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Janesville residents question high water bills

Residents say water bill went up for no reason

JANESVILLE, Wis. - Several Janesville residents want answers about why their water bills quadrupled.

Two Hoover Street homeowners contacted our WISCTV's Call For Action hotline after their bills spiked dramatically.

The homeowners say the city is trying to bill them for water they didn't use.

Water rates did go up in Janesville at the beginning of this year but it's the dramatic increase in usage that residents say the city has a hard time explaining.

Phillip Danto is one of the residents who say their quarterly water bill went up for no reason.

Danto said city workers performed a number of tests at his home looking for a reason for the increase. The city even installed a new water meter.

"We called the water department and somebody came over there and they checked our water for leaks, we had to put dye in the water, I've got two bathrooms neither one leaked," says Danto.

After he got his bill he started talking to his other neighbors only to learn they were seeing similar bills.

"We weren't even home. My son was the only one here. We were gone for three weeks," said Wendy Zuniga. "That should tell me my usage should be down not up."

She also called the water utility after getting her bill. They changed her meter and suggested she take pictures of the new one to check for leaks.

WISCTV took Wendy's bill and the concerns of the others to the head of Janesville's Water Utility, David Botts.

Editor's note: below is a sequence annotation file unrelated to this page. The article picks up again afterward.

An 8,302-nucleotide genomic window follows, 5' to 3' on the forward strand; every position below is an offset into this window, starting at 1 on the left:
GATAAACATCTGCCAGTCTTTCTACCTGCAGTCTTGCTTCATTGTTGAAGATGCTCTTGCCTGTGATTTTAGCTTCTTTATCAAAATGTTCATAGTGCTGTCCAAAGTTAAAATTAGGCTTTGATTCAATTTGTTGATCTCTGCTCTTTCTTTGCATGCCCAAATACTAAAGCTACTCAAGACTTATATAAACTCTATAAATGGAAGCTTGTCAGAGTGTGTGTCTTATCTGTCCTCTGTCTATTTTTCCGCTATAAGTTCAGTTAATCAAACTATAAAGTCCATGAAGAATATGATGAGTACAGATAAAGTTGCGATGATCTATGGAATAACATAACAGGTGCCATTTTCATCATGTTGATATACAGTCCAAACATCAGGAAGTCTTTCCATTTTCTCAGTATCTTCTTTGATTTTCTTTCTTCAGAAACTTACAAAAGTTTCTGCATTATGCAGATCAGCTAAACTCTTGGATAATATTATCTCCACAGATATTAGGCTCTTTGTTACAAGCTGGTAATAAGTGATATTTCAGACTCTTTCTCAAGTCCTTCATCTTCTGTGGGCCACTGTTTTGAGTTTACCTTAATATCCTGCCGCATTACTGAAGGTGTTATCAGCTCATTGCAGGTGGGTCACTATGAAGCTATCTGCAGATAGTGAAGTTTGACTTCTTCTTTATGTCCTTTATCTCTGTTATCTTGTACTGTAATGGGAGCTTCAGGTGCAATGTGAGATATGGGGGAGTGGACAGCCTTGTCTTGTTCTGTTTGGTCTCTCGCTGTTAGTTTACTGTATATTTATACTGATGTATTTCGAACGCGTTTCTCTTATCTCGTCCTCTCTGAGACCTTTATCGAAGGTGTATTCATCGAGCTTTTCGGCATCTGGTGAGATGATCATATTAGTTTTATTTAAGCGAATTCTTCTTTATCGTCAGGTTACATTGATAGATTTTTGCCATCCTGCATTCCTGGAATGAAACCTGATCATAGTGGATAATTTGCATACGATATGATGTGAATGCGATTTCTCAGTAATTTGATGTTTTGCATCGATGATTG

"We did go out and pull the meters and exchanged them and tested the meters we pulled out and found them to be as accurate as they can be," said Botts.

Botts said the Public Service Commission recommends changing a water meter after 20 years and that's when city workers swap them out.

The meters only register usage that comes to homes so he stands by their accuracy.

"When we pull a meter out we test it for accuracy and our meters range anywhere from 98 to 101 (percent) accurate."

He says a defective meter would run slower and usage would decrease, meaning a bad meter would make your bill go down not up.

Hoover Street residents want the city to take a look at the whole system.

"If it was my bill, I could understand that but since there's more than five or six of us that's telling us there's an issue," says Zuniga.

Botts said they are willing to talk with residents about their bills and send a technician to check meters. But that may not solve the problem so he recommends having a plumber take a look at pipes to see if there's a leak homeowners may not know about.

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